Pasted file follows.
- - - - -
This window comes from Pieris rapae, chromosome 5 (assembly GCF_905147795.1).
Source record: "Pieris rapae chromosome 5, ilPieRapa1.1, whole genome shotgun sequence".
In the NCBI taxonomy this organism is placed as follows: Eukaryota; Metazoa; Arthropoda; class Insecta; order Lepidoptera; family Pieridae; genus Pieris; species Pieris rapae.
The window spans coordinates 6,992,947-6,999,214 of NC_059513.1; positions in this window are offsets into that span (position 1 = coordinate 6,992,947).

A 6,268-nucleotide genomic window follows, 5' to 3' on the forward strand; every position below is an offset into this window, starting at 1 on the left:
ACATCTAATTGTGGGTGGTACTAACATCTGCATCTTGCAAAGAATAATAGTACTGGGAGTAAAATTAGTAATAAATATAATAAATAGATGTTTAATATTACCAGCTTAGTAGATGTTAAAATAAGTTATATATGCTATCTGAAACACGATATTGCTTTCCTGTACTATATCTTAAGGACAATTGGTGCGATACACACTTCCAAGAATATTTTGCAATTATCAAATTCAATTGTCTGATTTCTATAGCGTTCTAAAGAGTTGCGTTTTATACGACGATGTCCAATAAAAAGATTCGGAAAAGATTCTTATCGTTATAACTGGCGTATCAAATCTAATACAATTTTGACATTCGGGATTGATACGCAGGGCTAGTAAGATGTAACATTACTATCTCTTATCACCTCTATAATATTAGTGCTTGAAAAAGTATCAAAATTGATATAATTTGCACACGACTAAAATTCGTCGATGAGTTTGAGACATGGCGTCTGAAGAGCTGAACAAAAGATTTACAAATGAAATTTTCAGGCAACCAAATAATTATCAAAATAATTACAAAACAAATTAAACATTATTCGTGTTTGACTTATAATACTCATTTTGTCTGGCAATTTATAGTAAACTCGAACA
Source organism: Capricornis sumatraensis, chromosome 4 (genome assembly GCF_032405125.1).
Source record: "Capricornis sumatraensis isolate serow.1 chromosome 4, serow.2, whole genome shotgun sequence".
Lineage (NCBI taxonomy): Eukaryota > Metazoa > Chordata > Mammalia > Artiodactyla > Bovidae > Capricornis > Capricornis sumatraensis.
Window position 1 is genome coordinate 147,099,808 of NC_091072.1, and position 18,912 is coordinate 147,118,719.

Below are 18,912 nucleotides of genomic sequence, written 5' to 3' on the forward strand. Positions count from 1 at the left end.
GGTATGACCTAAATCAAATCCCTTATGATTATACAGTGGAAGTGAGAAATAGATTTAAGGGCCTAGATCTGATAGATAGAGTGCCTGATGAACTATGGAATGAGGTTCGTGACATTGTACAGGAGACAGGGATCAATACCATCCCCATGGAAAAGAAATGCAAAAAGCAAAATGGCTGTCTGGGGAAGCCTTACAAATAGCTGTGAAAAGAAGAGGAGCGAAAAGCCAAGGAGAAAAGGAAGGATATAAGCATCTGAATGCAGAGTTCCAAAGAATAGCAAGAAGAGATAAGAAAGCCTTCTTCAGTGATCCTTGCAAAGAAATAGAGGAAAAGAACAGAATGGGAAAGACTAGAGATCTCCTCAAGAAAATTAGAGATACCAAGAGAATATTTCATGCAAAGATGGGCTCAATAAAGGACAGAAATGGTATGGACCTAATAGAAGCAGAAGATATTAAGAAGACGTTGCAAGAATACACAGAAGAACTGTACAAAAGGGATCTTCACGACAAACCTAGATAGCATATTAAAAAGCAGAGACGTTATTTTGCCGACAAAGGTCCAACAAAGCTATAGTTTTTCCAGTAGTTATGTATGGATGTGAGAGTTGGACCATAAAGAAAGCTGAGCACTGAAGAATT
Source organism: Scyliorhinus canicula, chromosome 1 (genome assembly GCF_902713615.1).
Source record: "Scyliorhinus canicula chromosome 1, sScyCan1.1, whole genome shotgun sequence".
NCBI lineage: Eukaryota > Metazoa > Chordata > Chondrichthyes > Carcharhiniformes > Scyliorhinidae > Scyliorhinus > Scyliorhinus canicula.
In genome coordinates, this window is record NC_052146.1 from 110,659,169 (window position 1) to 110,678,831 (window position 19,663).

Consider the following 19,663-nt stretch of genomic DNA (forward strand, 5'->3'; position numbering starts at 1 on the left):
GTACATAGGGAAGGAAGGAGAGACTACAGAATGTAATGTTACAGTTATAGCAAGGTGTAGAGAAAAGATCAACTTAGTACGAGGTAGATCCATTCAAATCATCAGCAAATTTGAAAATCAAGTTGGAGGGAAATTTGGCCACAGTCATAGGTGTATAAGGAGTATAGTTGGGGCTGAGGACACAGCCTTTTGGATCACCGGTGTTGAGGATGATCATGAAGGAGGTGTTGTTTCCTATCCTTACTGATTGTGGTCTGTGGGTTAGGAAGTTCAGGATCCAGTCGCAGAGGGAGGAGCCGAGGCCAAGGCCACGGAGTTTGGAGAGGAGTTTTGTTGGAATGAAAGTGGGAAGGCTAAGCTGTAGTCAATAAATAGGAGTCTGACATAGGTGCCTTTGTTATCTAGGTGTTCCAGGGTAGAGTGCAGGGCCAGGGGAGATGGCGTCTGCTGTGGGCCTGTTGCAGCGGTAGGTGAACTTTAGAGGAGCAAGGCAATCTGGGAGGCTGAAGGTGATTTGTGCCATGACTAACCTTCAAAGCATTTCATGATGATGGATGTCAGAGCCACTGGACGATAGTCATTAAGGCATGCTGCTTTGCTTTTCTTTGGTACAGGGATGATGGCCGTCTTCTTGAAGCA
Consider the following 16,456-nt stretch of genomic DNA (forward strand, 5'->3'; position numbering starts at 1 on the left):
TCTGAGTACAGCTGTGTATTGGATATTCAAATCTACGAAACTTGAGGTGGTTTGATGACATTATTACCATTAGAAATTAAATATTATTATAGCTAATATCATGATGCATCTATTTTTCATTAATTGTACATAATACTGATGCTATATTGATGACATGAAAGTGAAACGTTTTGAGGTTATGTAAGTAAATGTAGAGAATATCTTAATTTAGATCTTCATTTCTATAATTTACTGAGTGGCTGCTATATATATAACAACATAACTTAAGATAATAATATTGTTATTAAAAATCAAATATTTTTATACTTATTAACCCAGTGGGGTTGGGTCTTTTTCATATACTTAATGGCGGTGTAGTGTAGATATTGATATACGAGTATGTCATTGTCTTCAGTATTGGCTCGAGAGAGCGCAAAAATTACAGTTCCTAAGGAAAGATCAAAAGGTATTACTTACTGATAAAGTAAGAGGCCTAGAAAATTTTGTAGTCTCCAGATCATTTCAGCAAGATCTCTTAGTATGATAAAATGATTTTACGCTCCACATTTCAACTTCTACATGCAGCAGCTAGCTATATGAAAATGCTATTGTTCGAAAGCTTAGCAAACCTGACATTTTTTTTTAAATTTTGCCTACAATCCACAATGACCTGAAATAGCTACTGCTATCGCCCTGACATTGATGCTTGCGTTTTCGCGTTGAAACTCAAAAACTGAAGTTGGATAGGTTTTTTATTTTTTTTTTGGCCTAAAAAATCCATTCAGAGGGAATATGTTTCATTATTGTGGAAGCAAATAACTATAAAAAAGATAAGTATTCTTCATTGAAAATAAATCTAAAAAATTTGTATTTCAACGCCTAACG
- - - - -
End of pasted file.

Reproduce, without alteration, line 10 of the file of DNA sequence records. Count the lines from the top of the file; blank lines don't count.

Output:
Window position 1 is genome coordinate 147,099,808 of NC_091072.1, and position 18,912 is coordinate 147,118,719.